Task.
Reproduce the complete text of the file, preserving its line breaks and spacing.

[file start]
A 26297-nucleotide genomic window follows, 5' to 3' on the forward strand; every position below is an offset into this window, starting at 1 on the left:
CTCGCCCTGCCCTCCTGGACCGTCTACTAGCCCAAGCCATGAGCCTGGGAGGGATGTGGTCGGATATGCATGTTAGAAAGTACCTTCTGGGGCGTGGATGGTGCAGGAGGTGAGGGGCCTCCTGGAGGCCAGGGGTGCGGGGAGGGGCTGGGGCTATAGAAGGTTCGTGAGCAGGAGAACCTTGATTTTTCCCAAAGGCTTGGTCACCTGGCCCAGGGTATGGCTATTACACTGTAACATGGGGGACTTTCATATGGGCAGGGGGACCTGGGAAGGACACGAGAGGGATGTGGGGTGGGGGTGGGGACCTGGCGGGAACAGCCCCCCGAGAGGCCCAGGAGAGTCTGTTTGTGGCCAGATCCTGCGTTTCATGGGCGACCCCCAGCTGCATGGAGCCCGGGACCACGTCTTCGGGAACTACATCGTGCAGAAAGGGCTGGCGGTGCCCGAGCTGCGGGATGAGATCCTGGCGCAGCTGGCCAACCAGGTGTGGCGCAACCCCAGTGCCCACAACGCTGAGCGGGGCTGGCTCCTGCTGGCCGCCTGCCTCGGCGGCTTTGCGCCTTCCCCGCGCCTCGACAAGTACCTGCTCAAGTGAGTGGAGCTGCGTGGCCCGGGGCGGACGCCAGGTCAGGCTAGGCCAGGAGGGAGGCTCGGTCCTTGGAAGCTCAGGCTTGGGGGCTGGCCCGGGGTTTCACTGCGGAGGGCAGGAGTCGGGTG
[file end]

A 26297-nucleotide genomic window follows, 5' to 3' on the forward strand; every position below is an offset into this window, starting at 1 on the left:
CTCGCCCTGCCCTCCTGGACCGTCTACTAGCCCAAGCCATGAGCCTGGGAGGGATGTGGTCGGATATGCATGTTAGAAAGTACCTTCTGGGGCGTGGATGGTGCAGGAGGTGAGGGGCCTCCTGGAGGCCAGGGGTGCGGGGAGGGGCTGGGGCTATAGAAGGTTCGTGAGCAGGAGAACCTTGATTTTTCCCAAAGGCTTGGTCACCTGGCCCAGGGTATGGCTATTACACTGTAACATGGGGGACTTTCATATGGGCAGGGGGACCTGGGAAGGACACGAGAGGGATGTGGGGTGGGGGTGGGGACCTGGCGGGAACAGCCCCCCGAGAGGCCCAGGAGAGTCTGTTTGTGGCCAGATCCTGCGTTTCATGGGCGACCCCCAGCTGCATGGAGCCCGGGACCACGTCTTCGGGAACTACATCGTGCAGAAAGGGCTGGCGGTGCCCGAGCTGCGGGATGAGATCCTGGCGCAGCTGGCCAACCAGGTGTGGCGCAACCCCAGTGCCCACAACGCTGAGCGGGGCTGGCTCCTGCTGGCCGCCTGCCTCGGCGGCTTTGCGCCTTCCCCGCGCCTCGACAAGTACCTGCTCAAGTGAGTGGAGCTGCGTGGCCCGGGGCGGACGCCAGGTCAGGCTAGGCCAGGAGGGAGGCTCGGTCCTTGGAAGCTCAGGCTTGGGGGCTGGCCCGGGGTTTCACTGCGGAGGGCAGGAGTCGGGTG